BP Oil Spill Lawsuits Head to Court in New OrleansAug 11, 2010 | Parker Waichman LLP
More than 300 personal injury, wrongful death, economic loss and environmental damage lawsuits stemming from the BP oil spill have been consolidated in a multidistrict litigation in US District Court in New Orleans. The BP oil spill lawsuits will be presided over by U.S District Court Judge Carl J. Barbier of the Eastern District of Louisiana. The judge has already scheduled an initial conference for organizing the lawsuits in his court for September 17.
New Orleans is the largest city near the BP oil spill, and Louisiana was hardest hit by the disaster. Attorneys representing plaintiffs in the lawsuits had sought the New Orleans venue. For its part, BP had wanted the cases to be heard in Houston, where it has its US headquarters.
In a decision released yesterday designating New Orleans, the Judicial Panel on Multidistrict Litigation cited Barbier’s “considerable” experience with multidistrict litigation. “Without discounting the spill’s effects on other states, if there is a geographic and psychological ‘center of gravity’ in this docket, then the Eastern District of Louisiana is closest to it,” the panel said.
The Judicial Panel on Multidistrict Litigation of the United States Courts was created in 1968. Since then, it has consolidated hundreds of thousands of lawsuits that involved high numbers of plaintiffs, including litigation over asbestos, breast implants and other matters. A multidistrict litigation allows all cases to be coordinated under one judge for pretrial litigation to avoid duplicative discovery, inconsistent rulings and to conserve the resources of the parties, witnesses and the court. When lawsuits are consolidated as a multidistrict litigation, each retains its own identity. If the multidistrict litigation process does not resolve the cases, they are transferred back to the court where they originated for trial.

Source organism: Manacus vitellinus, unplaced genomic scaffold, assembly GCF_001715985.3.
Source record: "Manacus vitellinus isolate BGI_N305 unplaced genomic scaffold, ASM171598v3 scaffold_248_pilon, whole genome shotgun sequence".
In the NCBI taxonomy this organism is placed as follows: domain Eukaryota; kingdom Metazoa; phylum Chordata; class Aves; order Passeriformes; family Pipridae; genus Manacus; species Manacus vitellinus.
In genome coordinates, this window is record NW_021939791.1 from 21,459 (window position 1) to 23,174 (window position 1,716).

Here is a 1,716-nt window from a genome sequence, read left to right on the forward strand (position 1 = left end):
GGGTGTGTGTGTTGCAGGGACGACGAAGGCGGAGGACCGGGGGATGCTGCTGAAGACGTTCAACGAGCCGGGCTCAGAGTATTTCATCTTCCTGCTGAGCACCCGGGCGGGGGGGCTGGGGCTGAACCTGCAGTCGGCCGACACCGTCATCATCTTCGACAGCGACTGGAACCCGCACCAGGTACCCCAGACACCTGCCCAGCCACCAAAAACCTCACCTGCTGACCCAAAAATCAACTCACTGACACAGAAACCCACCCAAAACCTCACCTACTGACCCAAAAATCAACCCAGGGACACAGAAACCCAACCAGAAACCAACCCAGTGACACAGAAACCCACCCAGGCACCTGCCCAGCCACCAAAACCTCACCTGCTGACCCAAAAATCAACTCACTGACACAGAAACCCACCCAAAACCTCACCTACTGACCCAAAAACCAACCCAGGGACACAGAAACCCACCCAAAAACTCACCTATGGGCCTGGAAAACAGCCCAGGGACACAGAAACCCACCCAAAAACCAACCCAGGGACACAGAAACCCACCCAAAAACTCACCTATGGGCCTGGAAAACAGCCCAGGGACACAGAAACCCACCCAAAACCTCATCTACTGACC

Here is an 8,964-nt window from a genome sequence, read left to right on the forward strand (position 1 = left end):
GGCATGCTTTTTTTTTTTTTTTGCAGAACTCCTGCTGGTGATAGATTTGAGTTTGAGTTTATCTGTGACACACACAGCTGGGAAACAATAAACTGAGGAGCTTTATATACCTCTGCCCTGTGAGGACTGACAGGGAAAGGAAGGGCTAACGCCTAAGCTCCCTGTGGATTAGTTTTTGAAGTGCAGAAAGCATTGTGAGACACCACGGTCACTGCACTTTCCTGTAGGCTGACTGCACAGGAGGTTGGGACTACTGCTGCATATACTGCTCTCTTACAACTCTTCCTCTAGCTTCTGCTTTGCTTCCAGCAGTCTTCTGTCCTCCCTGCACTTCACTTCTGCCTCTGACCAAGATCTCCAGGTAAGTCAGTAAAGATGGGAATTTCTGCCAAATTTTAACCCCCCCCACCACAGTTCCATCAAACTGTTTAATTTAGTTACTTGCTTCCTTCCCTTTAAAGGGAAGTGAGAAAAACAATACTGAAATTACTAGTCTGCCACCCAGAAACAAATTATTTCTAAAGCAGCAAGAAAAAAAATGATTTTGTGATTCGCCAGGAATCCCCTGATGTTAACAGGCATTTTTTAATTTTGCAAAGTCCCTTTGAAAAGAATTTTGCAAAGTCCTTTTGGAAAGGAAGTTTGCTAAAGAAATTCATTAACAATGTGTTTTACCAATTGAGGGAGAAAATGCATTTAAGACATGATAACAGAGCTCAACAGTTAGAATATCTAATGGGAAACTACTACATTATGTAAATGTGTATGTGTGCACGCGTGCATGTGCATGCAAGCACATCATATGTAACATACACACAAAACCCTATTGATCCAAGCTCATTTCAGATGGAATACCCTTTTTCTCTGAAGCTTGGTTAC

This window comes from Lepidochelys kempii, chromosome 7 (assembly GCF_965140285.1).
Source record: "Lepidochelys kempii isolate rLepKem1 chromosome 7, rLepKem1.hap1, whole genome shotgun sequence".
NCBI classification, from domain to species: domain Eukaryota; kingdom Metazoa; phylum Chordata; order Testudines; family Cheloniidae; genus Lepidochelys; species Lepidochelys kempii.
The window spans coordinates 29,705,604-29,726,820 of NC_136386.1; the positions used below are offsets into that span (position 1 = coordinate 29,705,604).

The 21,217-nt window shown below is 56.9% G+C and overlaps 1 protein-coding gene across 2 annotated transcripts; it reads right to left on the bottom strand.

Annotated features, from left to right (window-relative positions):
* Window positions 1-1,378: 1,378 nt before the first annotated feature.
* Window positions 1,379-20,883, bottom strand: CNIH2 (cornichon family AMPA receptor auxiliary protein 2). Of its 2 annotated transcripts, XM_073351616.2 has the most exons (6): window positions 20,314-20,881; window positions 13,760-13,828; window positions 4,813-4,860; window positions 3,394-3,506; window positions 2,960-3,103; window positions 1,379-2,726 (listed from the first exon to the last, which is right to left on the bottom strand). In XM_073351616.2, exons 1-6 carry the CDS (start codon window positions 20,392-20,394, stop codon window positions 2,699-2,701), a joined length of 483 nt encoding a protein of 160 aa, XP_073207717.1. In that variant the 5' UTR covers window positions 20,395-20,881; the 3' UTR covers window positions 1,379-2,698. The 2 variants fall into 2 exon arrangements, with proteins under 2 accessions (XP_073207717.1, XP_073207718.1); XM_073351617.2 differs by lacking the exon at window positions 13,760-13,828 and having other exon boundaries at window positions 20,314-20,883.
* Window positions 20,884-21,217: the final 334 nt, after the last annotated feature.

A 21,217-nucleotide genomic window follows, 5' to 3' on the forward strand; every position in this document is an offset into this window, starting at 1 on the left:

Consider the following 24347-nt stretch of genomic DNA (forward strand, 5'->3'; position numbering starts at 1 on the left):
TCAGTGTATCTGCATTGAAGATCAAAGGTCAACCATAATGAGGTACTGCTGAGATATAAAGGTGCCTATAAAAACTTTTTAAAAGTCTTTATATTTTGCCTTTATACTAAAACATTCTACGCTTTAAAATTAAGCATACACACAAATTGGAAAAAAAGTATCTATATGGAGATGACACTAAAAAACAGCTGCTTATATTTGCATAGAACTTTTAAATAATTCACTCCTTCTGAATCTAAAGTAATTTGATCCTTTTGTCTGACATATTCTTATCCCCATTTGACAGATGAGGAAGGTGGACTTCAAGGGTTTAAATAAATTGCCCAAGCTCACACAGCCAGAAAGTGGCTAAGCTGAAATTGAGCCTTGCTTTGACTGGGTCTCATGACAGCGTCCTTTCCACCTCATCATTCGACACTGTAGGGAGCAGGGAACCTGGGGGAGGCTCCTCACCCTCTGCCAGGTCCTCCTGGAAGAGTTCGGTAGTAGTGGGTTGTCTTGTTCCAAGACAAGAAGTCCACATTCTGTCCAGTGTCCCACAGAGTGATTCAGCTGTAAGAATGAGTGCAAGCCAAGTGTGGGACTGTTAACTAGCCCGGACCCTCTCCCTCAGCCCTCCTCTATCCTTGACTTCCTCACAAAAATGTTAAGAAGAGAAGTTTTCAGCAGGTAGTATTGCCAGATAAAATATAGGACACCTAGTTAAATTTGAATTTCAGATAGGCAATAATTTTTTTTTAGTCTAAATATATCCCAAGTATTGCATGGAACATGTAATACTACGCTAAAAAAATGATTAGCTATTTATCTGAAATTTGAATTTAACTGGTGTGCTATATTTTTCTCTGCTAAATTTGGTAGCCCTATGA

According to a report in The Wall Street Journal, Judge Barbier will also oversee Transocean Ltd.’s efforts to limit its liability. Transocean was the owner of the Deepwater Horizon oil rig, which exploded on April 20, killing 11 men and spawning the worst oil spill in US history.
Some defendants had tried to keep Judge Barbier off oil spill lawsuits, the Journal said, because he sold off bonds in companies involved in the disaster about a month after cases came before him, but he refused to recuse himself. According to a Bloomberg report, at least six judges in the New Orleans district have recused themselves from such cases because of oil industry ties.
In other news, BP has suspended efforts to finish a relief well in the Gulf of Mexico due to rough weather. The relief well, which could be used to put a permanent underground plug in the stricken oil well, was 30 feet from intersecting it. According to The Wall Street Journal, the procedure, known as a bottom kill, would complement a mud and cement plug injected into the top of the well last week.
The National Hurricane Center has predicted that thunderstorms off southern Florida could strengthen in the next two days into a tropical disturbance that could head out over the Gulf. Retired Coast Guard Adm. Thad Allen said the completion of the relief well could be delayed by two or three days. Crews will seal the relief well with a temporary plug until the weather clears, however, unlike in past tropical storms, workers will not be sent back to shore, the Journal said.
It still isn’t a certainty if BP will perform the bottom kill. According to the Journal, federal officials have pushed for the bottom kill, even though the top plug completed last week is holding. Allen said yesterday that testing still needs to be done on the well before a final decision on the bottom kill is made.